Merry Christmas to our readers who celebrate the holiday. Today’s Christmas song is “Christmas in Washington” by Steve Earle. The song first appeared on his El Corazón (1997) album, which is one of my all-time favorite records.
As Earle explains in this Austin, Texas performance from 2000, the song is about some of his heroes. Written in the wake of President Bill Clinton’s election in 1996, Earle explains his longing for real progressive change. He invokes the names of people like Woody Guthrie, Emma Goldman, and Martin Luther King, Jr.
It has been more than twenty years since Earle wrote the song. But it seems even more timely this holiday season.
There’s foxes in the hen house; Cows out in the corn; The unions have been busted, Their proud red banners torn; To listen to the radio You’d think that all was well; But you and me and Cisco know It’s going straight to hell.
Happy holidays. Leave your two cents in the comments.
This post examines the TV special and the story behind the song, “The Little Drummer Boy.” The TV show The Little Drummer Boy (1968) was always one of my favorite Christmas specials. The holiday special was a Rankin/Bass production that featured two Hollywood legends, with actress Greer Garson narrating the special and actor Jose Ferrer providing the voice for one of the characters. Yet, unlike other TV specials, it is no longer shown on network TV and has been relegated to ABC Family since 2006.
A Darker Holiday Classic
Part of the reason The Little Drummer Boy may not be as beloved as other specials like A Charlie Brown Christmas (1965) is that except for the title song, the music is not as memorable as it is in some other shows. But the main reason the show is the poor step-brother of Christmas specials is that the story of the angry little boy Aaron was darker than many other annual Christmas specials.
The darkness is first found in the song “The Little Drummer Boy,” which has a melancholy sound around the rhythm of the drum. The title makes it sound like a happy song, and nothing sad really happens in the song, but there is a sad aspect of the story.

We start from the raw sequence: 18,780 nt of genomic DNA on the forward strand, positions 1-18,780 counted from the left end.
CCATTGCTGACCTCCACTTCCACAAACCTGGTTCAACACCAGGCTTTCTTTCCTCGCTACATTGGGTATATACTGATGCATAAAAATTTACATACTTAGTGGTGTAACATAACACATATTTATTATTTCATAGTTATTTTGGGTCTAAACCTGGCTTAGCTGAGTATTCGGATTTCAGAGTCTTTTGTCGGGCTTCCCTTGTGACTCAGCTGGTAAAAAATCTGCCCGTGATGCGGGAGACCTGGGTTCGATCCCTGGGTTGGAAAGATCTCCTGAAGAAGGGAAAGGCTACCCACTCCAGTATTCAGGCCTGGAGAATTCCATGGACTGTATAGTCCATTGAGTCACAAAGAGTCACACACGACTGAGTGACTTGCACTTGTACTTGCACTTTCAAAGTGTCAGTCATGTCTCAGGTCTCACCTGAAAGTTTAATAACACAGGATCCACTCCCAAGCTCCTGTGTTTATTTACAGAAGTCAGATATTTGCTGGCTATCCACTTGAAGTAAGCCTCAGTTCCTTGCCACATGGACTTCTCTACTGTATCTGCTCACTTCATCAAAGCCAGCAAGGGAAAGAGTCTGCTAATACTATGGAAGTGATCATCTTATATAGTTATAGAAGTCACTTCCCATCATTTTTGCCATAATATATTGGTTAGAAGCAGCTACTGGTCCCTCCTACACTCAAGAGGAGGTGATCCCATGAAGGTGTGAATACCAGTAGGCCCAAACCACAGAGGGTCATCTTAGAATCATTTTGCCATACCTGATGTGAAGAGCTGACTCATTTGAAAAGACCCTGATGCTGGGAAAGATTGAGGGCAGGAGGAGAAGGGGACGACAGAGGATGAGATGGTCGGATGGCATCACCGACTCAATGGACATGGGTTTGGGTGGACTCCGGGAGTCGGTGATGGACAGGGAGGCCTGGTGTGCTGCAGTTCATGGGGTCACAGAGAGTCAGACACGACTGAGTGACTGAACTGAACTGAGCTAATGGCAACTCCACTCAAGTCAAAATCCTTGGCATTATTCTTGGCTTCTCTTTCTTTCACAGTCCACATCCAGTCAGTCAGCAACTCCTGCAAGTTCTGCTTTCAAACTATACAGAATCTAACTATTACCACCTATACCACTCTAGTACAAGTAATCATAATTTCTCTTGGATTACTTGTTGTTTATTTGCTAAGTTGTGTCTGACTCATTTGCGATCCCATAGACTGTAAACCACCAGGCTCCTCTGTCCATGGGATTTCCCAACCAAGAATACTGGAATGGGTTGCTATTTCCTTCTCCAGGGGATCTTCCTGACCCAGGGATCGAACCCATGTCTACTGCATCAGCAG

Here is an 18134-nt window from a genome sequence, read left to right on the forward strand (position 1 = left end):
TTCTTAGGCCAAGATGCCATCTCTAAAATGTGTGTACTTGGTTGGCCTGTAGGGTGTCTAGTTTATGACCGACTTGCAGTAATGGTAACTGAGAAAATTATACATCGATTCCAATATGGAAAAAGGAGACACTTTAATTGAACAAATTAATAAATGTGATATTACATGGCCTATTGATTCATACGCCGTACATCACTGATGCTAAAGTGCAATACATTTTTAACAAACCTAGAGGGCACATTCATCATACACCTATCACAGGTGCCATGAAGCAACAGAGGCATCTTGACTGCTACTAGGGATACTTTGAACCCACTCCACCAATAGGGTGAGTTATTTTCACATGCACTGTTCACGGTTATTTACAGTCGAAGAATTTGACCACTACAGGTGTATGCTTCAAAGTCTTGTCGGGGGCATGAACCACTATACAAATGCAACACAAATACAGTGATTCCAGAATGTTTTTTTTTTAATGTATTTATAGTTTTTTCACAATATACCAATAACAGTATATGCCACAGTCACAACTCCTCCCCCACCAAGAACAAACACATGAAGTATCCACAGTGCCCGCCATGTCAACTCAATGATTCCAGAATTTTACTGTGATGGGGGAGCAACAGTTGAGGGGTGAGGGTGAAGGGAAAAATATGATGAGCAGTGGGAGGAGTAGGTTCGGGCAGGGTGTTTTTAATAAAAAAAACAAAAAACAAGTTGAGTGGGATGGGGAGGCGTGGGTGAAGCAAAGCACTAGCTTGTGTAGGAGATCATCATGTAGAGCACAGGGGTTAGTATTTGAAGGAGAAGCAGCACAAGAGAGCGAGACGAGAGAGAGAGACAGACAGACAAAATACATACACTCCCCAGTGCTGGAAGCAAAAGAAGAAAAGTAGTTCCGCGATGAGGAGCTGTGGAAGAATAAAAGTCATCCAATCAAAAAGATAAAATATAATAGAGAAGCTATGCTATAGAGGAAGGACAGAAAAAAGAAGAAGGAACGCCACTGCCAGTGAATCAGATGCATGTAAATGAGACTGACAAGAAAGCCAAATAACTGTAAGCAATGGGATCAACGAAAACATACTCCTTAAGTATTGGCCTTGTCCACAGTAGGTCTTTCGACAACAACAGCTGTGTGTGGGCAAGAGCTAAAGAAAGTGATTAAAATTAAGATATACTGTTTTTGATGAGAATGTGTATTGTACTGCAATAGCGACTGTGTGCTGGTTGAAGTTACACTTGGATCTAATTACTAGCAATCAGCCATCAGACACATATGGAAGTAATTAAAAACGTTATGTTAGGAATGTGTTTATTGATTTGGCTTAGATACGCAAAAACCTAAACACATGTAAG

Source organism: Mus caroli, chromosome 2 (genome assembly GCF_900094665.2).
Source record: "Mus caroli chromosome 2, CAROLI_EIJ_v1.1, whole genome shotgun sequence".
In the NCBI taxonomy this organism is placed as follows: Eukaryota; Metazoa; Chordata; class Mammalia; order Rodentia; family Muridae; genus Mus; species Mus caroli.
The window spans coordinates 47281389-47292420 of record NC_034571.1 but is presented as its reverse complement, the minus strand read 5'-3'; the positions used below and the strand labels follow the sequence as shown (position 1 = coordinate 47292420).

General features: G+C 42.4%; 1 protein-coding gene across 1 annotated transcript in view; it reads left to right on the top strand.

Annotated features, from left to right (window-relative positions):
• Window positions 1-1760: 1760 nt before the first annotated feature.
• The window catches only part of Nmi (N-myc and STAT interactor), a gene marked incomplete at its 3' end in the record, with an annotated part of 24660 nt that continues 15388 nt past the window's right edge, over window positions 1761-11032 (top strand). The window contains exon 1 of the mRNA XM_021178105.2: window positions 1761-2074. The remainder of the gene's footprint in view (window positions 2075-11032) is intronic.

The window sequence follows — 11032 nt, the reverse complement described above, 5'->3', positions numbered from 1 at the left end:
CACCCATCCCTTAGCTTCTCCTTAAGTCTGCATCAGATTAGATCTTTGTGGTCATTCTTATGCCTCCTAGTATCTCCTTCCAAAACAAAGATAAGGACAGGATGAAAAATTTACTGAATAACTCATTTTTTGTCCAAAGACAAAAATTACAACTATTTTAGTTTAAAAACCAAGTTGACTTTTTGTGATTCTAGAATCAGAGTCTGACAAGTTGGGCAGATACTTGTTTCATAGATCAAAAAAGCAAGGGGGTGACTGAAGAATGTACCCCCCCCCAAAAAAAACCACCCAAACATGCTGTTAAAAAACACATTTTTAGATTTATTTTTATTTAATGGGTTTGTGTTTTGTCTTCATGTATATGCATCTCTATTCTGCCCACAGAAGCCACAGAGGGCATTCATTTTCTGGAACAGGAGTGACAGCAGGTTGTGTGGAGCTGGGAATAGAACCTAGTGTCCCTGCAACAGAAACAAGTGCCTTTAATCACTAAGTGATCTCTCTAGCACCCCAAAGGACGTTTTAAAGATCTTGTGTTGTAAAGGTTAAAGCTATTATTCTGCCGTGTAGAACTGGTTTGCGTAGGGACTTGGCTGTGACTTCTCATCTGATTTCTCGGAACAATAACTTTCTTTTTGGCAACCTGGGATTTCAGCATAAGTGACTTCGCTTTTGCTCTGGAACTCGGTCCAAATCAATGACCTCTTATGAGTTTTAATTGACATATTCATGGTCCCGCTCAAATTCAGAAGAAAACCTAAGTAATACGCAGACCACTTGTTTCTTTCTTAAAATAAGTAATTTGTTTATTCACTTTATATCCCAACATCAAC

Unlike many other Christmas songs about the joy and miracle of Christ’s birth, “The Little Drummer Boy” humanizes the baby Jesus, connecting him to other smiling babies. This reminder of the human aspect of the baby foreshadows the human suffering he would find at Calgary.
The TV show further reminds us of the future suffering by featuring the boy’s lamb facing death before being “resurrected.” Few Christmas songs and specials capture the suffering and death aspect of the Christ story. They instead focus on the joy of birth along with other seasonal reminders like bells and elves. And as a kid, who wants to be taught a lesson at Christmas about hate and love?
When I started writing this post, the entire episode was available on YouTube but it has since been taken down. Instead, here is the end of the show:
The Creators of the TV Special
New Yorker Romeo Muller wrote the screenplay that Arthur Rankin, Jr. and Jules Bass made into The Little Drummer Boy TV special. Muller also wrote the screenplays for such holiday TV classics as Rudolph the Red-Nosed Reindeer (1964), Santa Claus Is Comin’ To Town (1970), and Frosty the Snowman (1969).
Like The Little Drummer Boy, each of Muller’s specials have a sadness underlying the happy endings, giving each a depth and complexity. That depth may help explain why we still return to these shows even as adults. Heck, apparently, Libertarians love “The Little Drummer Boy” holiday special too.
The Song “The Little Drummer Boy”